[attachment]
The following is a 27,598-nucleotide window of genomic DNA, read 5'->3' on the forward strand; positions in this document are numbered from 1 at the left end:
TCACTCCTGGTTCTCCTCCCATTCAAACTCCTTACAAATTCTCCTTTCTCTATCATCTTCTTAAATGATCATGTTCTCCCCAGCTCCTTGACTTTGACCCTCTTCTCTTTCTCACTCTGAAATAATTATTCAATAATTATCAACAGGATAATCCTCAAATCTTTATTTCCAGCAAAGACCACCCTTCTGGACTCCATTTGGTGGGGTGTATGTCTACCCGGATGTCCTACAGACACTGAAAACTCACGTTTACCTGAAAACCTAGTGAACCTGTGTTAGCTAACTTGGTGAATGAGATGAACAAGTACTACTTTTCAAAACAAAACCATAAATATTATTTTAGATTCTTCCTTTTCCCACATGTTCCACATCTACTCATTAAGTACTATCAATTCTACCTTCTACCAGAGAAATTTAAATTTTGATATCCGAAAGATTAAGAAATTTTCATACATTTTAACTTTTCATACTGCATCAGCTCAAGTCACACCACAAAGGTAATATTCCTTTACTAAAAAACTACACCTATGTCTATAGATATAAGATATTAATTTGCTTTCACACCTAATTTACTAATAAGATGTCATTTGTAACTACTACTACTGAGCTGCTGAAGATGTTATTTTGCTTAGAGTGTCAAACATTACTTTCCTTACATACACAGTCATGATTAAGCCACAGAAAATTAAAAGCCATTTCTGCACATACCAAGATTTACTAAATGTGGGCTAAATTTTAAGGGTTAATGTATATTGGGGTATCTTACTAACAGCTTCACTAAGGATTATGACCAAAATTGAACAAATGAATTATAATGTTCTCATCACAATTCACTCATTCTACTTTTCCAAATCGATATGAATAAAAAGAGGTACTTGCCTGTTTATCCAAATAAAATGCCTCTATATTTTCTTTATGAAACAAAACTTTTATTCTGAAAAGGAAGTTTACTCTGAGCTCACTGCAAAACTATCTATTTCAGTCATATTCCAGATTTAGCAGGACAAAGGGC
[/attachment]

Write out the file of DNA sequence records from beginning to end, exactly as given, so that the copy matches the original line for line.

The following is a 27,598-nucleotide window of genomic DNA, read 5'->3' on the forward strand; positions in this document are numbered from 1 at the left end:
TCACTCCTGGTTCTCCTCCCATTCAAACTCCTTACAAATTCTCCTTTCTCTATCATCTTCTTAAATGATCATGTTCTCCCCAGCTCCTTGACTTTGACCCTCTTCTCTTTCTCACTCTGAAATAATTATTCAATAATTATCAACAGGATAATCCTCAAATCTTTATTTCCAGCAAAGACCACCCTTCTGGACTCCATTTGGTGGGGTGTATGTCTACCCGGATGTCCTACAGACACTGAAAACTCACGTTTACCTGAAAACCTAGTGAACCTGTGTTAGCTAACTTGGTGAATGAGATGAACAAGTACTACTTTTCAAAACAAAACCATAAATATTATTTTAGATTCTTCCTTTTCCCACATGTTCCACATCTACTCATTAAGTACTATCAATTCTACCTTCTACCAGAGAAATTTAAATTTTGATATCCGAAAGATTAAGAAATTTTCATACATTTTAACTTTTCATACTGCATCAGCTCAAGTCACACCACAAAGGTAATATTCCTTTACTAAAAAACTACACCTATGTCTATAGATATAAGATATTAATTTGCTTTCACACCTAATTTACTAATAAGATGTCATTTGTAACTACTACTACTGAGCTGCTGAAGATGTTATTTTGCTTAGAGTGTCAAACATTACTTTCCTTACATACACAGTCATGATTAAGCCACAGAAAATTAAAAGCCATTTCTGCACATACCAAGATTTACTAAATGTGGGCTAAATTTTAAGGGTTAATGTATATTGGGGTATCTTACTAACAGCTTCACTAAGGATTATGACCAAAATTGAACAAATGAATTATAATGTTCTCATCACAATTCACTCATTCTACTTTTCCAAATCGATATGAATAAAAAGAGGTACTTGCCTGTTTATCCAAATAAAATGCCTCTATATTTTCTTTATGAAACAAAACTTTTATTCTGAAAAGGAAGTTTACTCTGAGCTCACTGCAAAACTATCTATTTCAGTCATATTCCAGATTTAGCAGGACAAAGGGC